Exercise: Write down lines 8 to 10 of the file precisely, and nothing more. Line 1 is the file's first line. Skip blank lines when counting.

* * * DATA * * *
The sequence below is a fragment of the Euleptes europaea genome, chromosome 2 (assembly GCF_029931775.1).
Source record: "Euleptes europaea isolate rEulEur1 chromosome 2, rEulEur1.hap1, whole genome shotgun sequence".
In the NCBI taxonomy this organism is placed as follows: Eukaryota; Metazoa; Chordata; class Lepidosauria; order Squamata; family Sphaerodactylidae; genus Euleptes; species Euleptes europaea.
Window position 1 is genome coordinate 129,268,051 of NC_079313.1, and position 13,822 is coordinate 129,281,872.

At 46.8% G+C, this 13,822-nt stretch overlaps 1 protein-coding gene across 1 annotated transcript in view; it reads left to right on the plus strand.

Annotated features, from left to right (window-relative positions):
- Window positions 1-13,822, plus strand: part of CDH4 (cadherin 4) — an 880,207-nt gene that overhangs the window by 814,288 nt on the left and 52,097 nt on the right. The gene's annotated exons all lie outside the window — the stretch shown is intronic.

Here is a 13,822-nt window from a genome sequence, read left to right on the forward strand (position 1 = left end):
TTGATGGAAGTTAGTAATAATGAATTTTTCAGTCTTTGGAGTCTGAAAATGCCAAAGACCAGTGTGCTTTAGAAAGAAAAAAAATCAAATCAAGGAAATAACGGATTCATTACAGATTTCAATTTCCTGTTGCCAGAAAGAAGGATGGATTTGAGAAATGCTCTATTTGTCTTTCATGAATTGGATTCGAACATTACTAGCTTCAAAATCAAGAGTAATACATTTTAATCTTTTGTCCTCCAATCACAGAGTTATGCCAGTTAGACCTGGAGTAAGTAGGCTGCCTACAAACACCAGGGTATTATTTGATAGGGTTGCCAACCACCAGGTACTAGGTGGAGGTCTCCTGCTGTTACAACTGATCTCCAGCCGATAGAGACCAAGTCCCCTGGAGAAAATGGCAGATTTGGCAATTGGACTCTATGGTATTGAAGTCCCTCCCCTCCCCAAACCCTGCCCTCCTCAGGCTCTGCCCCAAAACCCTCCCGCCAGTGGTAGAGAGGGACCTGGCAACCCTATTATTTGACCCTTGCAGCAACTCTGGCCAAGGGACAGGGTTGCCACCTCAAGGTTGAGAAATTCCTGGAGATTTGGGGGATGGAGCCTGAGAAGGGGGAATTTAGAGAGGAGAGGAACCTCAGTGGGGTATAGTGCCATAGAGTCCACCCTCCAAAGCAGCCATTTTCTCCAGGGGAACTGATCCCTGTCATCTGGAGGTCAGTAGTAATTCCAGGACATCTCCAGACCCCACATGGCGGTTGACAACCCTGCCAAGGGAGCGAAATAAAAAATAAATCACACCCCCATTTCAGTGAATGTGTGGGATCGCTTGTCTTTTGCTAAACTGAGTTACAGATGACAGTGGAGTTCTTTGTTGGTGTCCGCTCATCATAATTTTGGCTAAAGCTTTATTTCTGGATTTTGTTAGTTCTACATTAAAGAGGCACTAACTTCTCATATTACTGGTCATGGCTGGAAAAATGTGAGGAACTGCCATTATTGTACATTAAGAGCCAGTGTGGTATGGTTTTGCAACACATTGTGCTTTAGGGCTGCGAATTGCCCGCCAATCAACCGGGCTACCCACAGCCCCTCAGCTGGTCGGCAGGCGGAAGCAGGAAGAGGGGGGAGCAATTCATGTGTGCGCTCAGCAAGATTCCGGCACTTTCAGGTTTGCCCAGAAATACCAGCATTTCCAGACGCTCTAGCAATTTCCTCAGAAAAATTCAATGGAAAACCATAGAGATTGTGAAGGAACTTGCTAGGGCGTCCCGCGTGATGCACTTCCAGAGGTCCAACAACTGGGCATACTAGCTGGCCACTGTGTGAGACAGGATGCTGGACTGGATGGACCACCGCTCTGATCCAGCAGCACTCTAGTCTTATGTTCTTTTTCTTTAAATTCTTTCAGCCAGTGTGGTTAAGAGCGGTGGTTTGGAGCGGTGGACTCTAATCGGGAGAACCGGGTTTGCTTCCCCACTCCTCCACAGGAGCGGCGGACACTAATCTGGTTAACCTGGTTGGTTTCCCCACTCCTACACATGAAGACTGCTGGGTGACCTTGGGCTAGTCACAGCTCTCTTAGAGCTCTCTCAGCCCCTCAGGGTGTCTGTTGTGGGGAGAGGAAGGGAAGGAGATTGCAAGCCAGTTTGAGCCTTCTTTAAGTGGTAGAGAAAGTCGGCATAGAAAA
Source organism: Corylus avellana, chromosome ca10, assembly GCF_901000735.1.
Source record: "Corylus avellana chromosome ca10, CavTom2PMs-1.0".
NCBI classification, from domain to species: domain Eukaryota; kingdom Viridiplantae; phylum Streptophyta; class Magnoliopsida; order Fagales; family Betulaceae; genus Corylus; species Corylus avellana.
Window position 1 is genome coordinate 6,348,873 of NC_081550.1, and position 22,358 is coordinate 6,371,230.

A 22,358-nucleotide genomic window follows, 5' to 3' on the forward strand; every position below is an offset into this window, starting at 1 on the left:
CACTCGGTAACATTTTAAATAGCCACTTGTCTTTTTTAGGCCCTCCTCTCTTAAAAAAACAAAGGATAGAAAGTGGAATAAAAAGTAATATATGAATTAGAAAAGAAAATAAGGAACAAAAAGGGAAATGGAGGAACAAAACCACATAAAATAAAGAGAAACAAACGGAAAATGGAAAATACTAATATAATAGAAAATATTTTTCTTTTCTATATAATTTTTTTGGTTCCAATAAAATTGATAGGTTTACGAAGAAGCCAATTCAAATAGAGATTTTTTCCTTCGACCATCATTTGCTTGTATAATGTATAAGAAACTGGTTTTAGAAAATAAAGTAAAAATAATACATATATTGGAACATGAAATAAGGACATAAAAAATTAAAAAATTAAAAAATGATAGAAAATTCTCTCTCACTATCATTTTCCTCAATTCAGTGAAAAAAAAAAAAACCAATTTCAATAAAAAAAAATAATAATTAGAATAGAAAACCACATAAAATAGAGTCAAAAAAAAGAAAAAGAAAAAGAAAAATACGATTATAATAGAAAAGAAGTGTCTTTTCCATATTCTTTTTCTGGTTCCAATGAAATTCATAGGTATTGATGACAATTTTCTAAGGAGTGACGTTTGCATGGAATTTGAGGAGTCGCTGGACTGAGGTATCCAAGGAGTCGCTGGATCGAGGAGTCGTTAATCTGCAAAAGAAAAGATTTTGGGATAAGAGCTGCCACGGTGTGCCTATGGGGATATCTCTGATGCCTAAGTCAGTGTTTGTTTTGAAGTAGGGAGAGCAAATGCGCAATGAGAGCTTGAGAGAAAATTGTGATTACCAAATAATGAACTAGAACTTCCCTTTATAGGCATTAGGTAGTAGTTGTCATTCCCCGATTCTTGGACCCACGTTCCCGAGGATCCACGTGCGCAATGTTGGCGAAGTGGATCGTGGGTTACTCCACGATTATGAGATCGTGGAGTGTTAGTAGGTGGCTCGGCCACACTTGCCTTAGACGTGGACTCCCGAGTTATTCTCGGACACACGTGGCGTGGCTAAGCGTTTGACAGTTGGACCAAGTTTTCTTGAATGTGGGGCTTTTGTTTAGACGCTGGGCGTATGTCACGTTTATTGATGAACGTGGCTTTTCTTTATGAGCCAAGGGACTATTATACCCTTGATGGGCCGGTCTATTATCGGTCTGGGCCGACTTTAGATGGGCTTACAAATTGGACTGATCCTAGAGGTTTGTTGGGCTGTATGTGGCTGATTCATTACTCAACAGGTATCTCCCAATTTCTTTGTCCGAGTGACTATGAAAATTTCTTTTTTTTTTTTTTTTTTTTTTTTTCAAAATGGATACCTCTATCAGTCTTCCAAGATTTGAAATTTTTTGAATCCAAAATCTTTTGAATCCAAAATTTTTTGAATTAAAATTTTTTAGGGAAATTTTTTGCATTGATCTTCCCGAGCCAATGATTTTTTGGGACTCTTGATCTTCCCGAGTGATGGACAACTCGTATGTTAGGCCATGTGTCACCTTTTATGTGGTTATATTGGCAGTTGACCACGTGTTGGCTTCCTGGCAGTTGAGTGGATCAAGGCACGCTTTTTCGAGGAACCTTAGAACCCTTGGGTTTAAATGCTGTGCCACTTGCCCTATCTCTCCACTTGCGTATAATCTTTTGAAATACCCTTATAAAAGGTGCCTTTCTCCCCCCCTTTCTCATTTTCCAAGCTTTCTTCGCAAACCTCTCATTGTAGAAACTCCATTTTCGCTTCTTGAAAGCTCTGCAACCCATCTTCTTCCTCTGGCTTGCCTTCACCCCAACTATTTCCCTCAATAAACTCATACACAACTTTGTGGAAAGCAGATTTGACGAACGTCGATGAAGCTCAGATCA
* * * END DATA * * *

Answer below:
Here is a 13,822-nt window from a genome sequence, read left to right on the forward strand (position 1 = left end):
TTGATGGAAGTTAGTAATAATGAATTTTTCAGTCTTTGGAGTCTGAAAATGCCAAAGACCAGTGTGCTTTAGAAAGAAAAAAAATCAAATCAAGGAAATAACGGATTCATTACAGATTTCAATTTCCTGTTGCCAGAAAGAAGGATGGATTTGAGAAATGCTCTATTTGTCTTTCATGAATTGGATTCGAACATTACTAGCTTCAAAATCAAGAGTAATACATTTTAATCTTTTGTCCTCCAATCACAGAGTTATGCCAGTTAGACCTGGAGTAAGTAGGCTGCCTACAAACACCAGGGTATTATTTGATAGGGTTGCCAACCACCAGGTACTAGGTGGAGGTCTCCTGCTGTTACAACTGATCTCCAGCCGATAGAGACCAAGTCCCCTGGAGAAAATGGCAGATTTGGCAATTGGACTCTATGGTATTGAAGTCCCTCCCCTCCCCAAACCCTGCCCTCCTCAGGCTCTGCCCCAAAACCCTCCCGCCAGTGGTAGAGAGGGACCTGGCAACCCTATTATTTGACCCTTGCAGCAACTCTGGCCAAGGGACAGGGTTGCCACCTCAAGGTTGAGAAATTCCTGGAGATTTGGGGGATGGAGCCTGAGAAGGGGGAATTTAGAGAGGAGAGGAACCTCAGTGGGGTATAGTGCCATAGAGTCCACCCTCCAAAGCAGCCATTTTCTCCAGGGGAACTGATCCCTGTCATCTGGAGGTCAGTAGTAATTCCAGGACATCTCCAGACCCCACATGGCGGTTGACAACCCTGCCAAGGGAGCGAAATAAAAAATAAATCACACCCCCATTTCAGTGAATGTGTGGGATCGCTTGTCTTTTGCTAAACTGAGTTACAGATGACAGTGGAGTTCTTTGTTGGTGTCCGCTCATCATAATTTTGGCTAAAGCTTTATTTCTGGATTTTGTTAGTTCTACATTAAAGAGGCACTAACTTCTCATATTACTGGTCATGGCTGGAAAAATGTGAGGAACTGCCATTATTGTACATTAAGAGCCAGTGTGGTATGGTTTTGCAACACATTGTGCTTTAGGGCTGCGAATTGCCCGCCAATCAACCGGGCTACCCACAGCCCCTCAGCTGGTCGGCAGGCGGAAGCAGGAAGAGGGGGGAGCAATTCATGTGTGCGCTCAGCAAGATTCCGGCACTTTCAGGTTTGCCCAGAAATACCAGCATTTCCAGACGCTCTAGCAATTTCCTCAGAAAAATTCAATGGAAAACCATAGAGATTGTGAAGGAACTTGCTAGGGCGTCCCGCGTGATGCACTTCCAGAGGTCCAACAACTGGGCATACTAGCTGGCCACTGTGTGAGACAGGATGCTGGACTGGATGGACCACCGCTCTGATCCAGCAGCACTCTAGTCTTATGTTCTTTTTCTTTAAATTCTTTCAGCCAGTGTGGTTAAGAGCGGTGGTTTGGAGCGGTGGACTCTAATCGGGAGAACCGGGTTTGCTTCCCCACTCCTCCACAGGAGCGGCGGACACTAATCTGGTTAACCTGGTTGGTTTCCCCACTCCTACACATGAAGACTGCTGGGTGACCTTGGGCTAGTCACAGCTCTCTTAGAGCTCTCTCAGCCCCTCAGGGTGTCTGTTGTGGGGAGAGGAAGGGAAGGAGATTGCAAGCCAGTTTGAGCCTTCTTTAAGTGGTAGAGAAAGTCGGCATAGAAAA
Source organism: Corylus avellana, chromosome ca10, assembly GCF_901000735.1.